EU wants answers from Ireland on treaty impasse

A last-resort option being considered in EU circles would be introduce some of the envisaged reforms to Brussels voting rules in the accession treaty of Croatia next year, whose entry will swell the ranks of the club to 28.

EU wants answers from Ireland on treaty impasse
European Union leaders will press Ireland this week for answers on how to overcome its rejection of an EU reform treaty, including whether it will dare to ask its public to vote again.

Foreign ministers will pore over options at a regular meeting in Luxembourg on Monday but the real show-down will come when Prime Minister Brian Cowen meets EU counterparts at a two-day crisis summit in Brussels starting on Thursday.

President Nicolas Sarkozy said at the weekend France and Germany had British backing for their appeal to capitals to pursue ratification of the text, which backers say is vital to give the bloc more economic and diplomatic clout.

As long as Prime Minister Gordon Brown defies domestic calls to suspend ratification, the onus is on Dublin to salvage a treaty already rubber-stamped by 18 of the bloc's 27 states.

"We will be looking to Brian Cowen to indicate whether he thinks there is the possibility of a second vote, and if so, when," said one EU source who stipulated anonymity.

Launched to much fanfare a year ago, the Lisbon Treaty is a densely worded pact which includes many of the reforms proposed by the planned EU constitution, killed off by "No" votes in France and the Netherlands in 2005.

It would allow more decisions in Brussels to be taken by majority rather than unanimity, the current rule that means any one of 27 states can veto policy. It would create the post of an "EU President" and boost the bloc's voice in the world with a foreign policy supremo backed by a dedicated diplomatic corps.

Late on Friday Cowen said he was not "ruling anything in or out or up or down", but officials in Dublin believe a second vote would be a high-risk strategy that could heap yet more humiliation on Ireland and Europe if it failed.

The resounding 53.4 percent Irish vote against the treaty makes it unlikely that it will enter force as planned on Jan. 1 2009, but its supporters remain determined to rescue it.

Blame-game

Talk in Brussels includes the possibility of offering Ireland opt-outs in some areas, or a protocol dealing with Irish concerns such as the right of all countries to retain one EU commissioner in Brussels.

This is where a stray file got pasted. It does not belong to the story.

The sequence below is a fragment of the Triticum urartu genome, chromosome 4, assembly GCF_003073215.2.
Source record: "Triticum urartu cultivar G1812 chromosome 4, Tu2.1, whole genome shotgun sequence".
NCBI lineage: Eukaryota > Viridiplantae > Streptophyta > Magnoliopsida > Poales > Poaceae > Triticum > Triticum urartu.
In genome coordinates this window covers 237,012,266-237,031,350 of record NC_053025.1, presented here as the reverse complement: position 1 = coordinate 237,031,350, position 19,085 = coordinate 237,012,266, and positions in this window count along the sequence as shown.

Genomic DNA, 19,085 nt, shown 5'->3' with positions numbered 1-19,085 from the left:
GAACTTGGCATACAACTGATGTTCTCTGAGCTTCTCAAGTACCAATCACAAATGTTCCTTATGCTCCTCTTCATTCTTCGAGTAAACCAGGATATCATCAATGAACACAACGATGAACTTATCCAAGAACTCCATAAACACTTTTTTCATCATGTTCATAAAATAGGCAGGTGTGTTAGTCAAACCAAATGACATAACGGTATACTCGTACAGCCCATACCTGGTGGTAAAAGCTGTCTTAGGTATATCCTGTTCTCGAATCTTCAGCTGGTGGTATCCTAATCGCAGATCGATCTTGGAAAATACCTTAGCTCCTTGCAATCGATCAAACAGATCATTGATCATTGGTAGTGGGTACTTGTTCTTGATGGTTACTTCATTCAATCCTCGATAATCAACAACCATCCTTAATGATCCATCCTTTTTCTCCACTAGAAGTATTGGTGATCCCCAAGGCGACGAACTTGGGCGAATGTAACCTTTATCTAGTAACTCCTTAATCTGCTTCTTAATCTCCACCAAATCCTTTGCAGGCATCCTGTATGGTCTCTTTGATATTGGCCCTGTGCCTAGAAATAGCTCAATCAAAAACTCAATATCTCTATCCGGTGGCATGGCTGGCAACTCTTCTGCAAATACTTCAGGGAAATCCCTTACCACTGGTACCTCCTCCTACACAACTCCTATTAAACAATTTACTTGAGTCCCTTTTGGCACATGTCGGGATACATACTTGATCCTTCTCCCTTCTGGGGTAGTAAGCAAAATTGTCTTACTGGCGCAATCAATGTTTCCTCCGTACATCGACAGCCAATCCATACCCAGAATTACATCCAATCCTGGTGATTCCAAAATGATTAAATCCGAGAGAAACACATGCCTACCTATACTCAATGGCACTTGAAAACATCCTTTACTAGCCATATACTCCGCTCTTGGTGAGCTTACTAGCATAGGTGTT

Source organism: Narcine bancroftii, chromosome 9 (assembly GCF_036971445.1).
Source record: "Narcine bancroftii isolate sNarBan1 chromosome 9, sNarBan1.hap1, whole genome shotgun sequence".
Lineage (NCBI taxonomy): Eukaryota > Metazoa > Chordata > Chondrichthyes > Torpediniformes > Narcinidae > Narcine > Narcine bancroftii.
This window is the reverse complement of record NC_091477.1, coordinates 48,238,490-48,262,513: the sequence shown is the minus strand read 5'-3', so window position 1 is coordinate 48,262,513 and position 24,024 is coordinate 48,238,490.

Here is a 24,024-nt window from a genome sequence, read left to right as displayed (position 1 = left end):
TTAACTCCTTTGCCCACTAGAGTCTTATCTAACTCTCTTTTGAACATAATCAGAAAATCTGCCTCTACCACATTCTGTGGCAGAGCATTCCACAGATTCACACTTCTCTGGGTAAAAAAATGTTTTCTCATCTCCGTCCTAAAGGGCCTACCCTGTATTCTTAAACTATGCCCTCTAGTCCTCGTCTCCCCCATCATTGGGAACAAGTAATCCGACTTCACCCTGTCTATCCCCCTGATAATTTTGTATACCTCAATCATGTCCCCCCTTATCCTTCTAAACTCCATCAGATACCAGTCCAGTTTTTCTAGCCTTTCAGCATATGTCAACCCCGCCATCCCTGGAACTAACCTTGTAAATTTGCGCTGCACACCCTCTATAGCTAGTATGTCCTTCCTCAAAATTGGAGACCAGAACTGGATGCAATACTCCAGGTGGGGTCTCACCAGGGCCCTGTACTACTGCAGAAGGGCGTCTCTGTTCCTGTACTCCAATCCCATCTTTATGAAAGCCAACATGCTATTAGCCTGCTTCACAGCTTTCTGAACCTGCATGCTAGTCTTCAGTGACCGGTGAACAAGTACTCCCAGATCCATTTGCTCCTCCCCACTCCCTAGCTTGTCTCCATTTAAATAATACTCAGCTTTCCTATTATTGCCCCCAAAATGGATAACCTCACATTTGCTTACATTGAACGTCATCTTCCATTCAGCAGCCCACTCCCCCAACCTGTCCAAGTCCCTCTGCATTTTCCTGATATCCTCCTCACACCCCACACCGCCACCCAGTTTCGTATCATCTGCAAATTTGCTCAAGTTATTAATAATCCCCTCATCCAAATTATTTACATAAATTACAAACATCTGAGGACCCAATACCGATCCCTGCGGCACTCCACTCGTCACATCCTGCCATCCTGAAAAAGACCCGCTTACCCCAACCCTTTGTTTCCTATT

Explicit assurances could even be provided that EU members would not lose their veto in certain sensitive areas, such as taxation. But no one wants to face the prospect a complete renegotiation of the unwieldy text.

A last-resort option being considered in EU circles would be introduce some of the envisaged reforms to Brussels voting rules in the accession treaty of Croatia next year, whose entry will swell the ranks of the club to 28.

"That would at least keep the show on the road," said the EU source, while conceding it would not salvage the main benefits claimed for the treaty, such as more efficient decision-making or a stronger voice for the EU on the world stage.

If no solution is found quickly, there is the growing risk of a noisy blame-game over perceptions that Irish voters are merely the latest electorate to give a clear thumbs-down to an EU seen as elitist and far-removed from everyday concerns.

European Commission President Jose Manuel Barroso appealed on Friday for there to be no hunt for a scapegoat in what some saw as a pre-emptive strike at possible criticism from France, which takes on the rotating EU presidency in two weeks' time.

Luxembourg Prime Minister Jean-Claude Juncker warned at the weekend that some of the most EU-minded states could form their own "Club of the Few" to advance joint EU policy, leaving the laggards behind.

Reuters
Last Mod: 15 Haziran 2008, 15:47
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